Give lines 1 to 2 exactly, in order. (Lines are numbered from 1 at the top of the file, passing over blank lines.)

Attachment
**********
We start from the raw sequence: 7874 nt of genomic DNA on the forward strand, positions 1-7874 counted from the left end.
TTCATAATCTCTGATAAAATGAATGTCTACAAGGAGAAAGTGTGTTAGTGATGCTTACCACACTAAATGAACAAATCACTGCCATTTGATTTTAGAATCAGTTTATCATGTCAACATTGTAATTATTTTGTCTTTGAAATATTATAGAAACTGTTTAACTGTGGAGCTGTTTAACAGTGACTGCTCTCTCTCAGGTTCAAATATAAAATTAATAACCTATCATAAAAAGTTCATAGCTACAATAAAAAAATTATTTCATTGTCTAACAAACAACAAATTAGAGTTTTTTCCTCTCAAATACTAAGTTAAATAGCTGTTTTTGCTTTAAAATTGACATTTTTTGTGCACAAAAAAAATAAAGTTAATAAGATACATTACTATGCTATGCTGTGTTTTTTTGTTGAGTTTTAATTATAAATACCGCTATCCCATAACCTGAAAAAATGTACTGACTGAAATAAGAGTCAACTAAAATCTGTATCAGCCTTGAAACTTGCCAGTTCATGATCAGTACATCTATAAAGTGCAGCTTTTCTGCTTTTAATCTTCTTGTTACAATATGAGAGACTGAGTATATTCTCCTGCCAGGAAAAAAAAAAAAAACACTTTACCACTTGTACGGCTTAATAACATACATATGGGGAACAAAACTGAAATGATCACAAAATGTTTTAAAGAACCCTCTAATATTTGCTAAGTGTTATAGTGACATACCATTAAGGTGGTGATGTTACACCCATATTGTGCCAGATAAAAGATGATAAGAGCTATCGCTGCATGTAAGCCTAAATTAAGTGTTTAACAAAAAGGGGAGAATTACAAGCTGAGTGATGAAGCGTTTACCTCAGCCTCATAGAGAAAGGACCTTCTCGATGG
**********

We start from the raw sequence: 7874 nt of genomic DNA on the forward strand, positions 1-7874 counted from the left end.
TTCATAATCTCTGATAAAATGAATGTCTACAAGGAGAAAGTGTGTTAGTGATGCTTACCACACTAAATGAACAAATCACTGCCATTTGATTTTAGAATCAGTTTATCATGTCAACATTGTAATTATTTTGTCTTTGAAATATTATAGAAACTGTTTAACTGTGGAGCTGTTTAACAGTGACTGCTCTCTCTCAGGTTCAAATATAAAATTAATAACCTATCATAAAAAGTTCATAGCTACAATAAAAAAATTATTTCATTGTCTAACAAACAACAAATTAGAGTTTTTTCCTCTCAAATACTAAGTTAAATAGCTGTTTTTGCTTTAAAATTGACATTTTTTGTGCACAAAAAAAATAAAGTTAATAAGATACATTACTATGCTATGCTGTGTTTTTTTGTTGAGTTTTAATTATAAATACCGCTATCCCATAACCTGAAAAAATGTACTGACTGAAATAAGAGTCAACTAAAATCTGTATCAGCCTTGAAACTTGCCAGTTCATGATCAGTACATCTATAAAGTGCAGCTTTTCTGCTTTTAATCTTCTTGTTACAATATGAGAGACTGAGTATATTCTCCTGCCAGGAAAAAAAAAAAAAACACTTTACCACTTGTACGGCTTAATAACATACATATGGGGAACAAAACTGAAATGATCACAAAATGTTTTAAAGAACCCTCTAATATTTGCTAAGTGTTATAGTGACATACCATTAAGGTGGTGATGTTACACCCATATTGTGCCAGATAAAAGATGATAAGAGCTATCGCTGCATGTAAGCCTAAATTAAGTGTTTAACAAAAAGGGGAGAATTACAAGCTGAGTGATGAAGCGTTTACCTCAGCCTCATAGAGAAAGGACCTTCTCGATGG